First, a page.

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Frontline Ribociclib Approved in Europe for HR+/HER2- Breast Cancer

Jason M. Broderick @jasoncology
Published: Thursday, Aug 24, 2017

Wolfgang Janni, MD, PhD
Wolfgang Janni, MD, PhD
The European Commission (EC) has approved the CDK 4/6 inhibitor ribociclib (Kisqali) for use in combination with an aromatase inhibitor for the frontline treatment of postmenopausal women with hormone-receptor (HR)–positive, HER2-negative locally advanced or metastatic breast cancer.

The approval, which follows a positive recommendation from the European Medicines Agency’s Committee for Medicinal Products for Human Use, is based on the phase III MONALEESA-2 trial, in which frontline treatment with ribociclib plus letrozole improved progression-free survival (PFS) by 9.3 months compared with letrozole plus placebo.

After a median follow-up of 26.4 months, the median PFS was 16.0 months (95% CI, 13.4-18.2) with letrozole plus placebo compared with 25.3 months (95% CI, 23.0-30.3) for ribociclib and letrozole, representing a 43% reduction in the risk of progression or death with the addition of the CDK4/6 inhibitor (HR, 0.568; 95% CI, 0.457-0.704; P <.0001). The 24-month PFS rate was 54.7% with ribociclib versus 35.9% for placebo.

The frontline ribociclib approval is applicable to all 28 European Union member states plus Iceland, Norway, and Liechtenstein.

“Advanced breast cancer remains incurable, so it’s important to start with a powerful treatment option at initial diagnosis,” MONALEESA-2 investigator Wolfgang Janni, MD, PhD, University of Ulm, said in a statement. “I am encouraged that women in Europe living with HR+/HER2- advanced breast cancer may be treated in first-line with ribociclib in combination with letrozole, which demonstrated strong progression-free survival of more than two years in the pivotal MONALEESA-2 trial.”

In the phase III study, 668 postmenopausal women with advanced breast cancer were randomized to letrozole plus ribociclib (n = 334) or placebo (n = 334). Letrozole was administered at 2.5 mg per day along and ribociclib was given at 600 mg per day for 3 weeks followed by 1 week off.

The benefits of ribociclib were consistent across patient subgroups for PFS. For those in the United States, the median PFS was 27.6 months with the ribociclib combination versus 15 months with placebo (HR, 0.527; 95% CI, 0.351-0.793). The reduction in the risk of progression or death with ribociclib versus placebo was also consistent for those with ECOG performance status 0 (42% reduction) and 1 (46% reduction) and for those above 65 years of age (34%) and those below 65 years (48%).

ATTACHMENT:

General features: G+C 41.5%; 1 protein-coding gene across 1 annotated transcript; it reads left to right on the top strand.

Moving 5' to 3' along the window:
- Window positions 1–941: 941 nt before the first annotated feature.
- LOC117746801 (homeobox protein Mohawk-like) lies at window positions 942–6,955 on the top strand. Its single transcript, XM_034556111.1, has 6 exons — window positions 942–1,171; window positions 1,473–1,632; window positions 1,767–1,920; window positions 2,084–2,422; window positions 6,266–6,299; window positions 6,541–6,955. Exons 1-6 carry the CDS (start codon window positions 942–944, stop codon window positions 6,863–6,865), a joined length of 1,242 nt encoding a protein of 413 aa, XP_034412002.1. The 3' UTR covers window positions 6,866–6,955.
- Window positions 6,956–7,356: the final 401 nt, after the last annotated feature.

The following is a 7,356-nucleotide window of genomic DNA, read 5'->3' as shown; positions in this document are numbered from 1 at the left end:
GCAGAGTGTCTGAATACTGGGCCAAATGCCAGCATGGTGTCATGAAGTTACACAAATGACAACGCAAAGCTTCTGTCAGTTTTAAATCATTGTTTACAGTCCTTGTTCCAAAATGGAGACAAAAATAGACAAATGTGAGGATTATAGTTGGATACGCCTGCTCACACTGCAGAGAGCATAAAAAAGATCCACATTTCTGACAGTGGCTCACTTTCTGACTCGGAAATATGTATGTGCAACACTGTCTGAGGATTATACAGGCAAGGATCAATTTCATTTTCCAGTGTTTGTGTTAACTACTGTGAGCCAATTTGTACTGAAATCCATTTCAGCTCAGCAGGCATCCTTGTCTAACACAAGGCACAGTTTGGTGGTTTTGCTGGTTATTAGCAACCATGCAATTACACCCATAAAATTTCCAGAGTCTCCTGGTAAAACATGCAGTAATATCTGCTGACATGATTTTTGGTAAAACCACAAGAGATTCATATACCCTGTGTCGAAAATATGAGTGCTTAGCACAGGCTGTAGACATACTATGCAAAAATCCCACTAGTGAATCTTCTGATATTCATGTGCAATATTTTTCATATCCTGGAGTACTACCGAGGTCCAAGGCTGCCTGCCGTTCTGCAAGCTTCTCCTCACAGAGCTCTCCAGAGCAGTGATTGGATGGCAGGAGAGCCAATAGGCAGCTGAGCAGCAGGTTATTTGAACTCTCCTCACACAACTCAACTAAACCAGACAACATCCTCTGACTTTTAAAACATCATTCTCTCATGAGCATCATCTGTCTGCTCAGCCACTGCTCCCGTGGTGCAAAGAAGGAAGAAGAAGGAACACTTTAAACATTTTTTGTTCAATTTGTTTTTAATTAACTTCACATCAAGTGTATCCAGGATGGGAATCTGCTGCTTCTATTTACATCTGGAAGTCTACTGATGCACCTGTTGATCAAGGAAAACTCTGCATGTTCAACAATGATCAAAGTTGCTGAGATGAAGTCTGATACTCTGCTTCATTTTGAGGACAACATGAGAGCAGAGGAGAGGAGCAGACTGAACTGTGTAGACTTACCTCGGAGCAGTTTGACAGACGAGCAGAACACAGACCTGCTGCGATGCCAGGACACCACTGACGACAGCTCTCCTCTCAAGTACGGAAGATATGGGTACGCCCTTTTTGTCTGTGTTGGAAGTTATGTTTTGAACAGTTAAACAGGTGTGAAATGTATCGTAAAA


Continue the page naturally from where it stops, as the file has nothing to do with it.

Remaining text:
The objective response rate with ribociclib was 42.5% versus 28.7% with placebo. The response to ribociclib included a complete response (CR) rate of 3.9% and a partial response (PR) rate of 38.6%. In the placebo arm, 2.4% and 26.3% had a CR and PR, respectively. Overall, 26.9% and 32% of patients had stable disease in the ribociclib and placebo arms, respectively.

At the time of the analysis in January 2017, overall survival (OS) data remained immature. Based on 15% of events in the CDK4/6 inhibitor arm and 19.8% in the placebo group, there was an early 25% reduction in the risk of death observed with ribociclib, which was not statistically significant (HR, 0.746; 95% CI, 0.517-1.078; P = .059). The 24-month OS rate was 86.7% with ribociclib and 84.8% with placebo.

After 26.4 months of follow-up, 39.2% of patients continued to receive treatment with ribociclib and 26.3% continued in the placebo group. The most common cause for treatment discontinuation was disease progression (39.8% with ribociclib versus 60.8% with placebo). Adverse events (AEs) resulted in discontinuation for 8.1% of those in the ribociclib arm versus 2.4% of those in the placebo group.

The most common AEs with ribociclib versus placebo, respectively, were neutropenia (64.1% vs 4.8%), nausea (53.3% vs 30.6%), fatigue (41.3% vs 32.4%), diarrhea (38.3% vs 24.5%), alopecia (34.4% vs 16.1%), and vomiting (33.5% vs 16.7%). The most common grade 3/4 AEs were decreased neutrophils (62.6% vs 1.5%), decreased leukocytes (36.8% vs 1.5%), decreased lymphocytes (16.2% vs 3.9%), and elevated alanine aminotransferase (11.4% vs 1.2%).

In the United States, the FDA approved the frontline combination of ribociclib and an aromatase inhibitor for patients with HR+/HER2-negative advanced breast cancer in March 2017, also based on findings from the MONALEESA-2 study.
Hortobagyi GN, Stemmer SM, Burris HA, et al. Updated results from MONALEESA-2, a phase 3 trial of first-line ribociclib + letrozole in hormone receptor-positive (HR+), HER2-negative (HER2–), advanced breast cancer (ABC). J Clin Oncol. 2017;35 (suppl; abstr 1038).

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